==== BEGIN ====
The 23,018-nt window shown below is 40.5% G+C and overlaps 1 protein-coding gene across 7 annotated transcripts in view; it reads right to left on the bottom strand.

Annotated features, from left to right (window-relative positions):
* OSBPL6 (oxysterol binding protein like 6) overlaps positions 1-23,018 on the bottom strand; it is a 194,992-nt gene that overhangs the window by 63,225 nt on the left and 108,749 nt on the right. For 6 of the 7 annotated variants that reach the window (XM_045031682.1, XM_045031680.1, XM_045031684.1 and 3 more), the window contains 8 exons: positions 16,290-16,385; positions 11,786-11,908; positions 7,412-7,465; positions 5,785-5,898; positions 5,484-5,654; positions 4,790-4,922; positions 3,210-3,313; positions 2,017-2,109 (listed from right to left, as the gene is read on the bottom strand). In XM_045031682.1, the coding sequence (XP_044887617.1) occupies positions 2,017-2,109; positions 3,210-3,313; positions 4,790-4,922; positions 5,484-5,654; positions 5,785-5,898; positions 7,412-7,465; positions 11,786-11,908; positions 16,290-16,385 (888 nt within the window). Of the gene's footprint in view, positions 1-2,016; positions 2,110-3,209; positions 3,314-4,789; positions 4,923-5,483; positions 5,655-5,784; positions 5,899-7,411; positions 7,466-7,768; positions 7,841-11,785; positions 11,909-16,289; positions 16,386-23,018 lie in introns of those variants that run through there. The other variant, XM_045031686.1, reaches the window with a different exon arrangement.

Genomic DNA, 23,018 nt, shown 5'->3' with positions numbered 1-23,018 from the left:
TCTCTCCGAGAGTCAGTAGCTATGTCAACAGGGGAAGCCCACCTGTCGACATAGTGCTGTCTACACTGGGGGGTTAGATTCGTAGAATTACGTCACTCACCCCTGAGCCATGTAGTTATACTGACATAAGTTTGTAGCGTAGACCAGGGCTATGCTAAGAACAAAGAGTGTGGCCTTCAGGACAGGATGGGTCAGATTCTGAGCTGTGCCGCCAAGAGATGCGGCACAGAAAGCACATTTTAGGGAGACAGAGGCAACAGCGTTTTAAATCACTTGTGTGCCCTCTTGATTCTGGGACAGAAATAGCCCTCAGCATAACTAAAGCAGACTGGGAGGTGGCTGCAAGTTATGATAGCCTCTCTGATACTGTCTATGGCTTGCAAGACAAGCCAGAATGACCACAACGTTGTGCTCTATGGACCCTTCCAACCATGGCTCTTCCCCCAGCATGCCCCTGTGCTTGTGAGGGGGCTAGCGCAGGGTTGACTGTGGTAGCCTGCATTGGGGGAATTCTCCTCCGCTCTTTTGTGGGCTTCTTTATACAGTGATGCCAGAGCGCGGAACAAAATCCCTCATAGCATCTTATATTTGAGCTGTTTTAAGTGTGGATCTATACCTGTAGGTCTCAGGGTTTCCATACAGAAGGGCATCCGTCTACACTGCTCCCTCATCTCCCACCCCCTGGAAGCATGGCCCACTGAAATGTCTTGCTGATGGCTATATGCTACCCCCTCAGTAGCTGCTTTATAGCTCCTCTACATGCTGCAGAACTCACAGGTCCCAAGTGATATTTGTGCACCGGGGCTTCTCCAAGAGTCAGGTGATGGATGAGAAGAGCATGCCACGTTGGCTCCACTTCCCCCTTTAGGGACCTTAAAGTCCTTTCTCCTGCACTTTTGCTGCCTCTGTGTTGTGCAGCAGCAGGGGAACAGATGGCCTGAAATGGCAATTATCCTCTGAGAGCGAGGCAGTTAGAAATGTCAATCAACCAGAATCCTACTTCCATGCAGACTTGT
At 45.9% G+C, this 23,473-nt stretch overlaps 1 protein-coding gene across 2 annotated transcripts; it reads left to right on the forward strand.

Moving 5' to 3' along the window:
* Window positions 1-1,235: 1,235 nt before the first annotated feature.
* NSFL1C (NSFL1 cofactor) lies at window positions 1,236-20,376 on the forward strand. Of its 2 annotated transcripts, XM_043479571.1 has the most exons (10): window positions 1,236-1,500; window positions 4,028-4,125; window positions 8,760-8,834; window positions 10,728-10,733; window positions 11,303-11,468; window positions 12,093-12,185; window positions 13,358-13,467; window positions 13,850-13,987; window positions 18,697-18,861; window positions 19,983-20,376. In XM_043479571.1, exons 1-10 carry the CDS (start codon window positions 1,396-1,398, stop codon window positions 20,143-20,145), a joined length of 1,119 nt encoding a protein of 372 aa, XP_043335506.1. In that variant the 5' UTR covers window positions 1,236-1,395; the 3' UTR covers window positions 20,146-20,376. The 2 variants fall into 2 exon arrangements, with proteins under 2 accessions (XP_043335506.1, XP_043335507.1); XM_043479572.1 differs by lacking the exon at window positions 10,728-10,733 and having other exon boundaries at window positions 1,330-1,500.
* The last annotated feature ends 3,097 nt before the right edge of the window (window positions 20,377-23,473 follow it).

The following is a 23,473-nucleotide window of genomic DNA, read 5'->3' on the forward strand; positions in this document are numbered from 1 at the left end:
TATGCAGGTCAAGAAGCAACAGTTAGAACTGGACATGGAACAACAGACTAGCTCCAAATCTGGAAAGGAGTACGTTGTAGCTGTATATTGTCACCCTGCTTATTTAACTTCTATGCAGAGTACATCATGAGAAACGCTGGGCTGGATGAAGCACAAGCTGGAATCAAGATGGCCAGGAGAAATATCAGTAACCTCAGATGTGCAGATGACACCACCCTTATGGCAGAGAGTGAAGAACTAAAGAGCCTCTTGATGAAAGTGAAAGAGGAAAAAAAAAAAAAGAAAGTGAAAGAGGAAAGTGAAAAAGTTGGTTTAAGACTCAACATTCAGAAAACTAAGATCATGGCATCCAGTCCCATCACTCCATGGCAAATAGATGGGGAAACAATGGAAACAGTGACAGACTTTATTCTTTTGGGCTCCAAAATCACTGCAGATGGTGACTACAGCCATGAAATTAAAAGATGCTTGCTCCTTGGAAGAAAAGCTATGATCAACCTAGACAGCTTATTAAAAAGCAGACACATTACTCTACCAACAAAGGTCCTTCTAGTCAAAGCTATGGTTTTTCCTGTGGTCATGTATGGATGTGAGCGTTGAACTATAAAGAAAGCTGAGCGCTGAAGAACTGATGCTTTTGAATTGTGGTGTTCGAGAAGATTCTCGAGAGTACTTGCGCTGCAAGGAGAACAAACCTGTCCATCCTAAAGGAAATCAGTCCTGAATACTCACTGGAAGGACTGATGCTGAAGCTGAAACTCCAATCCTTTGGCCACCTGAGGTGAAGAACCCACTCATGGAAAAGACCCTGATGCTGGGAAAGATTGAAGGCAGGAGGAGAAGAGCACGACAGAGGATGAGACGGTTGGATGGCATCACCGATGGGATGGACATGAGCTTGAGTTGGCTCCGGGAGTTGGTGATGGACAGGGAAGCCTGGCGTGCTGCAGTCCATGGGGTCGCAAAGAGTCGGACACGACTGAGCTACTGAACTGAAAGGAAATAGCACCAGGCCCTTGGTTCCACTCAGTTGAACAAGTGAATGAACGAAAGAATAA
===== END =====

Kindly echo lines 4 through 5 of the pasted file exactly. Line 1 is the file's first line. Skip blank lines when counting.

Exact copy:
Genomic DNA, 23,018 nt, shown 5'->3' with positions numbered 1-23,018 from the left:
TCTCTCCGAGAGTCAGTAGCTATGTCAACAGGGGAAGCCCACCTGTCGACATAGTGCTGTCTACACTGGGGGGTTAGATTCGTAGAATTACGTCACTCACCCCTGAGCCATGTAGTTATACTGACATAAGTTTGTAGCGTAGACCAGGGCTATGCTAAGAACAAAGAGTGTGGCCTTCAGGACAGGATGGGTCAGATTCTGAGCTGTGCCGCCAAGAGATGCGGCACAGAAAGCACATTTTAGGGAGACAGAGGCAACAGCGTTTTAAATCACTTGTGTGCCCTCTTGATTCTGGGACAGAAATAGCCCTCAGCATAACTAAAGCAGACTGGGAGGTGGCTGCAAGTTATGATAGCCTCTCTGATACTGTCTATGGCTTGCAAGACAAGCCAGAATGACCACAACGTTGTGCTCTATGGACCCTTCCAACCATGGCTCTTCCCCCAGCATGCCCCTGTGCTTGTGAGGGGGCTAGCGCAGGGTTGACTGTGGTAGCCTGCATTGGGGGAATTCTCCTCCGCTCTTTTGTGGGCTTCTTTATACAGTGATGCCAGAGCGCGGAACAAAATCCCTCATAGCATCTTATATTTGAGCTGTTTTAAGTGTGGATCTATACCTGTAGGTCTCAGGGTTTCCATACAGAAGGGCATCCGTCTACACTGCTCCCTCATCTCCCACCCCCTGGAAGCATGGCCCACTGAAATGTCTTGCTGATGGCTATATGCTACCCCCTCAGTAGCTGCTTTATAGCTCCTCTACATGCTGCAGAACTCACAGGTCCCAAGTGATATTTGTGCACCGGGGCTTCTCCAAGAGTCAGGTGATGGATGAGAAGAGCATGCCACGTTGGCTCCACTTCCCCCTTTAGGGACCTTAAAGTCCTTTCTCCTGCACTTTTGCTGCCTCTGTGTTGTGCAGCAGCAGGGGAACAGATGGCCTGAAATGGCAATTATCCTCTGAGAGCGAGGCAGTTAGAAATGTCAATCAACCAGAATCCTACTTCCATGCAGACTTGT